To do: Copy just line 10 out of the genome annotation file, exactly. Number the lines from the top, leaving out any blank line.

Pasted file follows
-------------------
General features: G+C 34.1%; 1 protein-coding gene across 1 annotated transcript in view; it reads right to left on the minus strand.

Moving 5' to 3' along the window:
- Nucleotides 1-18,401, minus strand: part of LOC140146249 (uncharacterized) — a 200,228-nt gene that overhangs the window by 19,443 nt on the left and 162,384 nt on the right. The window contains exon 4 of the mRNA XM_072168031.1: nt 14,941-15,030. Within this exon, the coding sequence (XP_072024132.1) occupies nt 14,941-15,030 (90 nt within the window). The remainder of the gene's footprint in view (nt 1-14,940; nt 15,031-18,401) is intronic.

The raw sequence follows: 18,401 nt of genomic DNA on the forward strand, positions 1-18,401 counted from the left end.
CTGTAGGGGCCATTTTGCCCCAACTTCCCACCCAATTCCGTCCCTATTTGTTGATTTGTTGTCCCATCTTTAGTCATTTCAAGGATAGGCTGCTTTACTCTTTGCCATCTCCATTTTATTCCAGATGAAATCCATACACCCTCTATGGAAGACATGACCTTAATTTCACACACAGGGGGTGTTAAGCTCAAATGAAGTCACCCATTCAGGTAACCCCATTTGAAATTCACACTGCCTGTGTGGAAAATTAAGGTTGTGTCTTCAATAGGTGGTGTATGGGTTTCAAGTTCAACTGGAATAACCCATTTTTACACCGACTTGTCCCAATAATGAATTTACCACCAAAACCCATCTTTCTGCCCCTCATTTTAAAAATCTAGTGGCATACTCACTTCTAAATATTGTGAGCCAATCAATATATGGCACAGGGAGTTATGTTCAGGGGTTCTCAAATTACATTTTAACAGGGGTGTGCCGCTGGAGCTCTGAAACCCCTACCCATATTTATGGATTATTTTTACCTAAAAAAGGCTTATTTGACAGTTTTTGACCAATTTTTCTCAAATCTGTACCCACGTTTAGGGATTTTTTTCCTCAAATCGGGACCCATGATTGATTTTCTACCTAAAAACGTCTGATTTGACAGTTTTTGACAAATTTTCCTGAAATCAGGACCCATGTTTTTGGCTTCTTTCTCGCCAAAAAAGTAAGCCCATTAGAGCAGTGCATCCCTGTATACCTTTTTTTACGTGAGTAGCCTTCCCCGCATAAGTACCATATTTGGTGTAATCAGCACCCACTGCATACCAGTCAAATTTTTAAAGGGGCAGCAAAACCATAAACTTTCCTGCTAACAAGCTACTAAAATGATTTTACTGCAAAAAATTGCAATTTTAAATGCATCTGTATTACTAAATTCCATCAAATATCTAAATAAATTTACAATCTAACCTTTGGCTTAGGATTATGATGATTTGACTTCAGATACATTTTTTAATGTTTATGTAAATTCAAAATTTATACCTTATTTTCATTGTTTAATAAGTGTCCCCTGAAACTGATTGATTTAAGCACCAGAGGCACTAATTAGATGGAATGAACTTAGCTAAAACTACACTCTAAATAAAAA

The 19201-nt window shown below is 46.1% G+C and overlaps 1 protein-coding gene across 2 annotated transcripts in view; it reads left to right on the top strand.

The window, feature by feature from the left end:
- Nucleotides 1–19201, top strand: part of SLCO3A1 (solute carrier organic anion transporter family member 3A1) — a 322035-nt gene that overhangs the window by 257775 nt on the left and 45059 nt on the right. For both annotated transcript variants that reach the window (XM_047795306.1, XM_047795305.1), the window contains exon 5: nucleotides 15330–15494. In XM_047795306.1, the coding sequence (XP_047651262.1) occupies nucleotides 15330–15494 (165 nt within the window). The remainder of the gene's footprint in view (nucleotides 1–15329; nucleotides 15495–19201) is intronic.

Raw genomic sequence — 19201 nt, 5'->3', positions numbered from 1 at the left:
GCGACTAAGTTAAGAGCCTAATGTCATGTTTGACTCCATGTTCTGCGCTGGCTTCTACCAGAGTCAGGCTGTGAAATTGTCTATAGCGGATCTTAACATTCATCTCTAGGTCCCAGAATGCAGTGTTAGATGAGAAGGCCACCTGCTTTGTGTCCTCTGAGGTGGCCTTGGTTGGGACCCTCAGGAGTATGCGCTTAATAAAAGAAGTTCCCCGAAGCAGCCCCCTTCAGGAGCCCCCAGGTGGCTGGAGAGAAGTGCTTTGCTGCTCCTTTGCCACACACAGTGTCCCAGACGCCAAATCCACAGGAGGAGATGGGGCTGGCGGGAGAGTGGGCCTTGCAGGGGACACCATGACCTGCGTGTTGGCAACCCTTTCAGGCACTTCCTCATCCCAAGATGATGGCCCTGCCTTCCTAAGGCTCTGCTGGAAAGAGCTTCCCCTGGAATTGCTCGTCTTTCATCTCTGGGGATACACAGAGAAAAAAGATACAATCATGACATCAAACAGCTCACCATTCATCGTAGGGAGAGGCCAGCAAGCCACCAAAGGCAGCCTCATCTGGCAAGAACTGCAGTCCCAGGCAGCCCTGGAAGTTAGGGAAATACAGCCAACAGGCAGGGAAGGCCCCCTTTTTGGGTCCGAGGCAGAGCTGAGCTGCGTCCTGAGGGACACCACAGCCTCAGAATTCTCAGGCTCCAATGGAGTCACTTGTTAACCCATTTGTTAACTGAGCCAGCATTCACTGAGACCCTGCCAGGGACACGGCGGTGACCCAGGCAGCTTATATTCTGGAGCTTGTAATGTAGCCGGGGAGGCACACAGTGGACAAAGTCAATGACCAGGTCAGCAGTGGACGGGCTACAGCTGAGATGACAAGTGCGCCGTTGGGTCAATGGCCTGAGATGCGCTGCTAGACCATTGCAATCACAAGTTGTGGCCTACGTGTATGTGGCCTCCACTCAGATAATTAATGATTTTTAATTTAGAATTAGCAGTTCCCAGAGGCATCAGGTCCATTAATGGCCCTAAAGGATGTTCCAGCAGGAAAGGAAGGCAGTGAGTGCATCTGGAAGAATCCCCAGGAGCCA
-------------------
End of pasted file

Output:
GCGACTAAGTTAAGAGCCTAATGTCATGTTTGACTCCATGTTCTGCGCTGGCTTCTACCAGAGTCAGGCTGTGAAATTGTCTATAGCGGATCTTAACATTCATCTCTAGGTCCCAGAATGCAGTGTTAGATGAGAAGGCCACCTGCTTTGTGTCCTCTGAGGTGGCCTTGGTTGGGACCCTCAGGAGTATGCGCTTAATAAAAGAAGTTCCCCGAAGCAGCCCCCTTCAGGAGCCCCCAGGTGGCTGGAGAGAAGTGCTTTGCTGCTCCTTTGCCACACACAGTGTCCCAGACGCCAAATCCACAGGAGGAGATGGGGCTGGCGGGAGAGTGGGCCTTGCAGGGGACACCATGACCTGCGTGTTGGCAACCCTTTCAGGCACTTCCTCATCCCAAGATGATGGCCCTGCCTTCCTAAGGCTCTGCTGGAAAGAGCTTCCCCTGGAATTGCTCGTCTTTCATCTCTGGGGATACACAGAGAAAAAAGATACAATCATGACATCAAACAGCTCACCATTCATCGTAGGGAGAGGCCAGCAAGCCACCAAAGGCAGCCTCATCTGGCAAGAACTGCAGTCCCAGGCAGCCCTGGAAGTTAGGGAAATACAGCCAACAGGCAGGGAAGGCCCCCTTTTTGGGTCCGAGGCAGAGCTGAGCTGCGTCCTGAGGGACACCACAGCCTCAGAATTCTCAGGCTCCAATGGAGTCACTTGTTAACCCATTTGTTAACTGAGCCAGCATTCACTGAGACCCTGCCAGGGACACGGCGGTGACCCAGGCAGCTTATATTCTGGAGCTTGTAATGTAGCCGGGGAGGCACACAGTGGACAAAGTCAATGACCAGGTCAGCAGTGGACGGGCTACAGCTGAGATGACAAGTGCGCCGTTGGGTCAATGGCCTGAGATGCGCTGCTAGACCATTGCAATCACAAGTTGTGGCCTACGTGTATGTGGCCTCCACTCAGATAATTAATGATTTTTAATTTAGAATTAGCAGTTCCCAGAGGCATCAGGTCCATTAATGGCCCTAAAGGATGTTCCAGCAGGAAAGGAAGGCAGTGAGTGCATCTGGAAGAATCCCCAGGAGCCA